Project Description

Alyssa – 2009 BMW M3 E93 Convertible

The BMW M3

The legendary BMW M3 was forged from the fires of Mount Motorsport and built to tackle the world of touring cars (and thus, needing at least 5,000 production models built in the space of twelve consecutive months). It came about when former BMW CEO Eberhard Kuenheim said at the time, as an aside: “We need a sporty engine for the 3 Series”. And thus, the seeds of the ‘M3’ were sown. The rest is history. For car guys, an M3 needs no introduction.

Words like ‘hero’ and ‘icon’ are thrown about at will where fast cars are concerned. But no one can argue about the BMW M3’s claim to either. It’s also matured in a fascinating manner over its 31-year life, growing from a pugnacious little four-cylinder coupe into a turbocharged fire-breathing saloon. It’s spawned many iterations along the way, folding hard-top convertibles and two-seat trackday specialists among them. The car you see here, though, is the only one to use eight cylinders. Sold between 2007 and 2013, the E90-series of M3 used a highly strung V8 engine and came with three different body styles and your choice of two gearboxes.

Alyssa – Our 2009 BMW M3 E93 Convertible

Driving it

Okay, so the previous, E46-generation BMW M3 had a superb inline-6 drivetrain. But there’s something so special, so senior about the 420bhp 4.0-litre V8 in an E90. It’s irresistible even now.

Thanks to a double-strut setup up front, with a five-link rear axle, all-round vented discs, a variable M differential, many driver aids and this glorious naturally aspirated high-reving 4 liter V8, the driving is exactly as good as you imagine it is.

Pull onto an interesting stretch of road, and even without pressing any buttons to prod its mechanicals into ‘attack’ mode, it’s a sharp and wonderfully precise thing. The hydraulic steering is more natural in its responses than the electronic setup in the current, turbocharged M3, and it allows you to place a front axle that’s rich in grip just where you want it.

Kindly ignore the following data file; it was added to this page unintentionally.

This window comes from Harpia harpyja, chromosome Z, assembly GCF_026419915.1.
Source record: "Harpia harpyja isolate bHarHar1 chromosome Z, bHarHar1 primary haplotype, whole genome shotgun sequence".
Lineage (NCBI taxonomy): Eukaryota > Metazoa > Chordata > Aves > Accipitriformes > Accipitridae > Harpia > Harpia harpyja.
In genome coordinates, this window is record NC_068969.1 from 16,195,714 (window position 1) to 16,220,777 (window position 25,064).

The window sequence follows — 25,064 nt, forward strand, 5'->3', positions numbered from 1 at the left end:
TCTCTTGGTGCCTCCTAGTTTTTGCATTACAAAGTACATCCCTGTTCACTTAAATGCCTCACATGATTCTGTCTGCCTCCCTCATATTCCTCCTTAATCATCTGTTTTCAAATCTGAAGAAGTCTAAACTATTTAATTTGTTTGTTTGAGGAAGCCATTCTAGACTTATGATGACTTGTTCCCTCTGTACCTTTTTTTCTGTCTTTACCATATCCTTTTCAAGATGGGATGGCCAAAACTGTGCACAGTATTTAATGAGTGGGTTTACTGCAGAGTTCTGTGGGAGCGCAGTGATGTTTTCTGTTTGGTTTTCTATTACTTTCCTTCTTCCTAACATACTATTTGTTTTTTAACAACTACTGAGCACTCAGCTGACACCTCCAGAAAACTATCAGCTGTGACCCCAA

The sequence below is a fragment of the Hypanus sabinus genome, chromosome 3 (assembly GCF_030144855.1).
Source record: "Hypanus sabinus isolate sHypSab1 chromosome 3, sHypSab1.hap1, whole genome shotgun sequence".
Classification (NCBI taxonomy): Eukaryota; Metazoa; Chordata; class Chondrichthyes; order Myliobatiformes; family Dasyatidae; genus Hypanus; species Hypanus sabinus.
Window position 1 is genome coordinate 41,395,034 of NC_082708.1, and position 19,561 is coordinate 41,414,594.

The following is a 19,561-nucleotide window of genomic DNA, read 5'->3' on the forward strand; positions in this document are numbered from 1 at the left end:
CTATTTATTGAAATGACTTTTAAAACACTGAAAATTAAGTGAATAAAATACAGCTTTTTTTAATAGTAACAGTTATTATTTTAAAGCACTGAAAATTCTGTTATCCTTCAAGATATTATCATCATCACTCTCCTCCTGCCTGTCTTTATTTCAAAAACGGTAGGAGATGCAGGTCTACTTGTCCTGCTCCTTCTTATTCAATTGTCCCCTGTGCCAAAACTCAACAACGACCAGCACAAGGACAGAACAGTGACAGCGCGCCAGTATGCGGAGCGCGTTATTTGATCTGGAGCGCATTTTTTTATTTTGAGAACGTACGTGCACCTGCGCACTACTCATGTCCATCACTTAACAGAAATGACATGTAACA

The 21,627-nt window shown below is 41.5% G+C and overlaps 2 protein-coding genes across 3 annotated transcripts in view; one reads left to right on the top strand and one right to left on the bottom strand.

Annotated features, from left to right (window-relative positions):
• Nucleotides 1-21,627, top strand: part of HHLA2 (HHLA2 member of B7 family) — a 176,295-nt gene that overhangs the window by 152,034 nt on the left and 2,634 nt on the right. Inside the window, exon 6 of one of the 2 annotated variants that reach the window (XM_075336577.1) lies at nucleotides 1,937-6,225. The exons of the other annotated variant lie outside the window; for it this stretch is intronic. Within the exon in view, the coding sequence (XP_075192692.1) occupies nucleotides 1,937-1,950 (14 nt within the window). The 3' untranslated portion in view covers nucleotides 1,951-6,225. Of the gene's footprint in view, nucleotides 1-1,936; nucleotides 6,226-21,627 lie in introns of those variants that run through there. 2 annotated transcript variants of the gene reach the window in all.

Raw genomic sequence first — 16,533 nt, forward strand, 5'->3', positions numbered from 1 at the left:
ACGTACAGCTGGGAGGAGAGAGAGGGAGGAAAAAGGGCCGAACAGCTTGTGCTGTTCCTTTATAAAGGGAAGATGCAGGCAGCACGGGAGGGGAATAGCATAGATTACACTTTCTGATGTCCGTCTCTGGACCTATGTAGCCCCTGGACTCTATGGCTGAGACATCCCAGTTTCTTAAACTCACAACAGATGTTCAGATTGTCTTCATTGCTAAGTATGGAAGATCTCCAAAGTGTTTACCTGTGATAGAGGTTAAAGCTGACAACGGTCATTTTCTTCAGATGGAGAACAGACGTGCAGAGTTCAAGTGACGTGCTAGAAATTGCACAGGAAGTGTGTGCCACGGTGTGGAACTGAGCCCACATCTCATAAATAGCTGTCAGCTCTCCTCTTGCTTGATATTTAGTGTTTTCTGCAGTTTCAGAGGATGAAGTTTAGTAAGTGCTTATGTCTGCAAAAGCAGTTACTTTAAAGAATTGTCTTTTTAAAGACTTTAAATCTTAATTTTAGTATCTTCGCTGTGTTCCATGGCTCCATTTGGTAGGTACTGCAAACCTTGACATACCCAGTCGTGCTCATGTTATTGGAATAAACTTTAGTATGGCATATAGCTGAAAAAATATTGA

But it’s the engine that’s the absolute star of the show. It’s a fine example of just how exciting and intoxicating naturally aspirated engines are, particularly in light of its successor – and nigh on all other performance cars at this level – now moving to turbocharging. The manic, high-rev delivery of its engine is almost supercar-like. Proof of how thrilling the BMW M3 is comes via the DCT gearbox. Far from feeling a cop-out, it’s perhaps preferable to the manual. Sorry, purists. Such is the aggression of its upshifts when you’ve got it switched to the fiercest of its five settings, and so sonorous the blare of revs on a downshift, it adds to the excitement of the engine rather than detracting from it.

Eventually, you’ll reach the end of your favourite road. And if you can resist turning back on yourself, you prod the M3 back into its sensible mode and mooch home in what’s essentially a nicely specced 3 Series.

The dashboard has dated a touch, but BMW has been good at keeping the layout of its interiors and their operational quirks consistent. So it’s the work of a moment to get comfortable, switch the radio on, and cruise along in a quiet, refined saloon. One that just so happens to have a slightly deranged sports car just about restrained beneath its bodywork…

Conclusion

Sold between 2007 and 2013, the E90-series of M3 was the only one to use a highly strung V8 engine and has already become a future classic. We can’t get enough of the M3’s stupendously awesome 4.0-liter V-8; you could strap it to a three-legged water buffalo and we’d be more than happy to take it for a spin.

Base day: 80 points
Temporary collection
Engine: 4.0L naturally aspirated V8
Power: 420 HP
0-100km/h: 5.0s
Top speed: 250 km/h
Transmission: 7-speed dual-clutch auto, rear-wheel drive
Weight: 1810 kgs
Seating: 4

Reviews

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Drive it
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Photos by Fares Hammoud